Crystal Field Theory:
This theory was developed by Hans Bethe (1929) and John Van Vleck (1932). The main postulates of this theory are-
(1) According to this theory there exist an electrostatic force of attraction between the metal ion and ligand i.e. this theory consider the ionic bond between metal ion and ligand.
(2) The interactions between metal ion and ligand are similar to those between the ions in a crystal that is why this theory is known as crystal field theory (CFT).
(3) It considers ligands as negative point charge and central metal ion as a positive point charge.
(4) Ligand creates a negative field around the central metal ion. If the ligand is negatively charged then a negative field is created by the charge present on it. But, if the ligand is neutral, then the negative pole of that ligand will create the negative field around the central metal ion.
(5) If ligand created a spherically symmetrical field around the central metal ion then the d-orbital present will remain degenerate. But, if the field is unsymmetrical then the degeneracy of d-orbital will split down into two groups viz t2g (triply degenerate) and eg (doubly degenerate).
(6) In octahedral complexes, the ligand field approaches towards the central metal ion from the axis therefore, orbitals in which electron cloud is present on the axis will feel more repulsion than the orbitals where the electron cloud is present on the axis. This will result in the splitting of d-orbitals as-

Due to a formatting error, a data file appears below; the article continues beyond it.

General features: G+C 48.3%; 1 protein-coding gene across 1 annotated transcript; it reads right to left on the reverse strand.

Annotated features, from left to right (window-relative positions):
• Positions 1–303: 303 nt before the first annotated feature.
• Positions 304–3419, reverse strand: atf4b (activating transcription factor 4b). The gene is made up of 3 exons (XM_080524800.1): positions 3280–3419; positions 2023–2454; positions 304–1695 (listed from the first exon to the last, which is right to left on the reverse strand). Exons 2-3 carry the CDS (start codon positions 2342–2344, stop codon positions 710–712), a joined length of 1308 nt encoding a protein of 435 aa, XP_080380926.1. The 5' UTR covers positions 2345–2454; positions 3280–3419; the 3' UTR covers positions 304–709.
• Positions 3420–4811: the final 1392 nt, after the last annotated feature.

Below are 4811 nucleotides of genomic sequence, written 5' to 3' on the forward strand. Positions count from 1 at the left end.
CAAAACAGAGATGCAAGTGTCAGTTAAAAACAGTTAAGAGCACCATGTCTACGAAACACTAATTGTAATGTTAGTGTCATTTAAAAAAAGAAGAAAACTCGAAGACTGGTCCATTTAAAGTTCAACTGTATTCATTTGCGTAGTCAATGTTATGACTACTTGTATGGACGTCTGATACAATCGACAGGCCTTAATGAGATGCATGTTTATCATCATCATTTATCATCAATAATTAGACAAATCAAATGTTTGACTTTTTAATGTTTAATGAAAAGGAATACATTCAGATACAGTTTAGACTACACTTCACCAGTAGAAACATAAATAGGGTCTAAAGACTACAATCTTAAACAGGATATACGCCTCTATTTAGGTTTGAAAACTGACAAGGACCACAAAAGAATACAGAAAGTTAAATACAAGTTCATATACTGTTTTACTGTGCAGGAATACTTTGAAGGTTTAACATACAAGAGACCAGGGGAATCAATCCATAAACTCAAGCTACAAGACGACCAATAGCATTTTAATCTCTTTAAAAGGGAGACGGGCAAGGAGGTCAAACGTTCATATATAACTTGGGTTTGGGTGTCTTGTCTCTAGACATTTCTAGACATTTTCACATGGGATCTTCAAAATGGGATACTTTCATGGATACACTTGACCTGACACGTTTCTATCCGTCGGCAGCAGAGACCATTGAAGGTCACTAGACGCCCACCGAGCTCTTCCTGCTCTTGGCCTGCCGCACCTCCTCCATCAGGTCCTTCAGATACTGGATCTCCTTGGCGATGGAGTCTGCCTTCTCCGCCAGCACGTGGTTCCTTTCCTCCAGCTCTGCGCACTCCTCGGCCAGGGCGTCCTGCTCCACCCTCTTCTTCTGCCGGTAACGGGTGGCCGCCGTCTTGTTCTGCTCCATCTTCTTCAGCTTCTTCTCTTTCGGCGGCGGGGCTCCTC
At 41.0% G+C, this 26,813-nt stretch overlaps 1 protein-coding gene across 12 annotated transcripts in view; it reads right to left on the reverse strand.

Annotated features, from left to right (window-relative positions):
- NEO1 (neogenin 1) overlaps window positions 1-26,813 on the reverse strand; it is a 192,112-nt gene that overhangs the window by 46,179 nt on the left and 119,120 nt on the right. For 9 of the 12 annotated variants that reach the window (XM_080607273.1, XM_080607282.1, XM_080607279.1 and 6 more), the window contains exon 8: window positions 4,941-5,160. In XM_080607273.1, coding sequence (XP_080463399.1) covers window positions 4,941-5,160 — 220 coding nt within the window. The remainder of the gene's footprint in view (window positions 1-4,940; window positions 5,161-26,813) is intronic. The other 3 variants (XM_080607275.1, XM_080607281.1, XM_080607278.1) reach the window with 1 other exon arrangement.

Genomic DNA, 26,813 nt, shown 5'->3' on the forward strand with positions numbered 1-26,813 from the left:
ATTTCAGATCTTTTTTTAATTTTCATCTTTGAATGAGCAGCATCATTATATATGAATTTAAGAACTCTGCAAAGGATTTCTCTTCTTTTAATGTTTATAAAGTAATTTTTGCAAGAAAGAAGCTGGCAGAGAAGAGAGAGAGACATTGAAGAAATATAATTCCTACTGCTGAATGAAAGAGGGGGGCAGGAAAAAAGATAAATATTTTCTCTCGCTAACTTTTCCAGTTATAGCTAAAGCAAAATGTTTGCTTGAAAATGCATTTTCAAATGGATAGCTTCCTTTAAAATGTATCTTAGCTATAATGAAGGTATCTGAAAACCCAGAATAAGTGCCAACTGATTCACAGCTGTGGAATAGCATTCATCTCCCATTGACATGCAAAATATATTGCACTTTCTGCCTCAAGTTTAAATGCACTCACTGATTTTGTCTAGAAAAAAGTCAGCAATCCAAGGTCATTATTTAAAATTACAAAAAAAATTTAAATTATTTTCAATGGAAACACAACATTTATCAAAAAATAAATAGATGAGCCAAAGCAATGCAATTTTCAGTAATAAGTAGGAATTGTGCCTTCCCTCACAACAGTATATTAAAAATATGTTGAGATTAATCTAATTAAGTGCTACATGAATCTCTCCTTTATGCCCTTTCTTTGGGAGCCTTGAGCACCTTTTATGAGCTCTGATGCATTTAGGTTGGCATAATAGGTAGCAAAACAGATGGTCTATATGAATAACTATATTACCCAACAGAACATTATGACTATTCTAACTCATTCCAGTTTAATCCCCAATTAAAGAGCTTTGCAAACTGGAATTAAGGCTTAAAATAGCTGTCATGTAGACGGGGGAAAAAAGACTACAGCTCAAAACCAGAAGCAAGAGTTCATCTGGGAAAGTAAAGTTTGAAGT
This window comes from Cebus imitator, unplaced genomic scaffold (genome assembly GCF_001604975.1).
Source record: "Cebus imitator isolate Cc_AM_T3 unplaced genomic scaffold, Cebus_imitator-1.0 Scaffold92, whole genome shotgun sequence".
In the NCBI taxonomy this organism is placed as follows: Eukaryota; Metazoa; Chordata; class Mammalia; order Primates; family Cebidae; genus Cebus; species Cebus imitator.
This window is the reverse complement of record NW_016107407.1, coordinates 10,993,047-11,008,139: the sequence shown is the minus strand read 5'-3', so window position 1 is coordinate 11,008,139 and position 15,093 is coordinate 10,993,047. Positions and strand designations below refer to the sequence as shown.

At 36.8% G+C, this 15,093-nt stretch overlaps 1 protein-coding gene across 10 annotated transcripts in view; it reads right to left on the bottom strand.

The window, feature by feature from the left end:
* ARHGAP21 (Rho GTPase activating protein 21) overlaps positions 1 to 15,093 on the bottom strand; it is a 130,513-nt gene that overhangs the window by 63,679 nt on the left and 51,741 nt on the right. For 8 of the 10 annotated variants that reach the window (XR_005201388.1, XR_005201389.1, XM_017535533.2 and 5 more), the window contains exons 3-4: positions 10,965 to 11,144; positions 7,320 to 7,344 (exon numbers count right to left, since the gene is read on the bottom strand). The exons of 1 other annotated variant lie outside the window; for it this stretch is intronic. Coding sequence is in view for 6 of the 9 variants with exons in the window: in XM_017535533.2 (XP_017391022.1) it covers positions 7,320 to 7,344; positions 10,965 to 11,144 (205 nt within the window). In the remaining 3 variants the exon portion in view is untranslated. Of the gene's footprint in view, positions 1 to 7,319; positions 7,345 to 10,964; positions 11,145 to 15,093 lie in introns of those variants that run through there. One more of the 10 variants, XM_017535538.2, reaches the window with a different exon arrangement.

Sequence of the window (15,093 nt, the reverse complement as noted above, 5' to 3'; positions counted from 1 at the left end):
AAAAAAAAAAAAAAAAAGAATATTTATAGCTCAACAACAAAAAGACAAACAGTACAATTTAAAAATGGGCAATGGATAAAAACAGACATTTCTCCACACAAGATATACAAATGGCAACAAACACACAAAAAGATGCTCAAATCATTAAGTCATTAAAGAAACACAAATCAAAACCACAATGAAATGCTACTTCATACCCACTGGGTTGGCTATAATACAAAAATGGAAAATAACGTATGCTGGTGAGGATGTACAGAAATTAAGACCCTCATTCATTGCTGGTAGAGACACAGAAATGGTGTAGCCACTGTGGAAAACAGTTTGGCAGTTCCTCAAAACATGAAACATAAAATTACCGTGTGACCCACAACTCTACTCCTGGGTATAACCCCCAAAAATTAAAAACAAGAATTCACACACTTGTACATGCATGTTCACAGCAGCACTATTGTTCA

CFSEoh = – 0.4(t2g)n + 0.6(eg)n , Where n = number of electrons present
(7) In tetrahedral complexes, the ligand field approaches towards the central metal ion between the axis, therefore dxy, dyz and dzx will feel more repulsions than dx2 – y2 and dz2. Splitting can be shown as-
CFSEth = – 0.6(eg)n + 0.4(t2g)n , Where n = number of electrons present
Applications of Crystal Field Theory:
(1) It helps us to calculate crystal field stabilization energy. It is usually represented by Δ0 or Δt. Example- CFSE for d4 ion in octahedral complexes will be-
(a) d4 (low spin)
CFSE = -0.4 x 4 + 0.6 x 0 = -1.6 Δ0
(b) d4 (high spin)
CFSE = -0.4 x 3 + 0.6 x 1 = -1.2 + 0.6 = -0.6 Δ0
Similarly, CFSE for tetrahedral complexes can be calculated by using the formula-
(CFSE)th = -0.6(eg)n + 0.4(t2g)n
(2) It helps us to explain the formation of low spin and high spin complexes. Strong field ligands split d-orbital up to large extent. Therefore pairing of electrons takes place and the complex is low spin.
(3) It also explains the colour of the complexes. All these complexes, where the d-orbital contain 1 to 9 electrons will undergo d-d transition. Therefore, they are coloured. Example- [Sc(H2O)6]2+, Ti2+ ion, VO2+, Cr+1, Mn+2, Co+3 and Ni+2.
Note- KMnO4 and K2Cr2O7 are coloured because of charge transfer spectra.
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